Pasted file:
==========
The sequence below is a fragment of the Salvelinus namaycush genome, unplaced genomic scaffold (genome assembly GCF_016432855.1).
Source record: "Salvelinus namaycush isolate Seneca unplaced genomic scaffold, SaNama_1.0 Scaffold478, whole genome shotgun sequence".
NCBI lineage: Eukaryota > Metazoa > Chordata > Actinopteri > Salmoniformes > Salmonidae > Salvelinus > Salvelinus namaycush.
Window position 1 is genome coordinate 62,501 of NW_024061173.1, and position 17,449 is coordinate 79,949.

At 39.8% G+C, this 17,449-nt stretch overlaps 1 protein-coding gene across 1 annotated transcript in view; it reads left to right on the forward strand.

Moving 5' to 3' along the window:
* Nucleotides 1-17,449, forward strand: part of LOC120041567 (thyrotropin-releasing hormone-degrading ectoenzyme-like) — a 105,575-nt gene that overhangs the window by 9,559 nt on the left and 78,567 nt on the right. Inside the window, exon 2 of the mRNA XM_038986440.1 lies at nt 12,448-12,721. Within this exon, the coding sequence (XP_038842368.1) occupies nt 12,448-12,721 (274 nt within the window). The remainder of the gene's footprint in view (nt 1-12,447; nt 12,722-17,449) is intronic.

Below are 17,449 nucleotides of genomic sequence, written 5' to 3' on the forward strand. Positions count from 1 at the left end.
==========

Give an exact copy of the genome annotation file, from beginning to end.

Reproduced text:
The sequence below is a fragment of the Salvelinus namaycush genome, unplaced genomic scaffold (genome assembly GCF_016432855.1).
Source record: "Salvelinus namaycush isolate Seneca unplaced genomic scaffold, SaNama_1.0 Scaffold478, whole genome shotgun sequence".
NCBI lineage: Eukaryota > Metazoa > Chordata > Actinopteri > Salmoniformes > Salmonidae > Salvelinus > Salvelinus namaycush.
Window position 1 is genome coordinate 62,501 of NW_024061173.1, and position 17,449 is coordinate 79,949.

At 39.8% G+C, this 17,449-nt stretch overlaps 1 protein-coding gene across 1 annotated transcript in view; it reads left to right on the forward strand.

Moving 5' to 3' along the window:
* Nucleotides 1-17,449, forward strand: part of LOC120041567 (thyrotropin-releasing hormone-degrading ectoenzyme-like) — a 105,575-nt gene that overhangs the window by 9,559 nt on the left and 78,567 nt on the right. Inside the window, exon 2 of the mRNA XM_038986440.1 lies at nt 12,448-12,721. Within this exon, the coding sequence (XP_038842368.1) occupies nt 12,448-12,721 (274 nt within the window). The remainder of the gene's footprint in view (nt 1-12,447; nt 12,722-17,449) is intronic.

Below are 17,449 nucleotides of genomic sequence, written 5' to 3' on the forward strand. Positions count from 1 at the left end.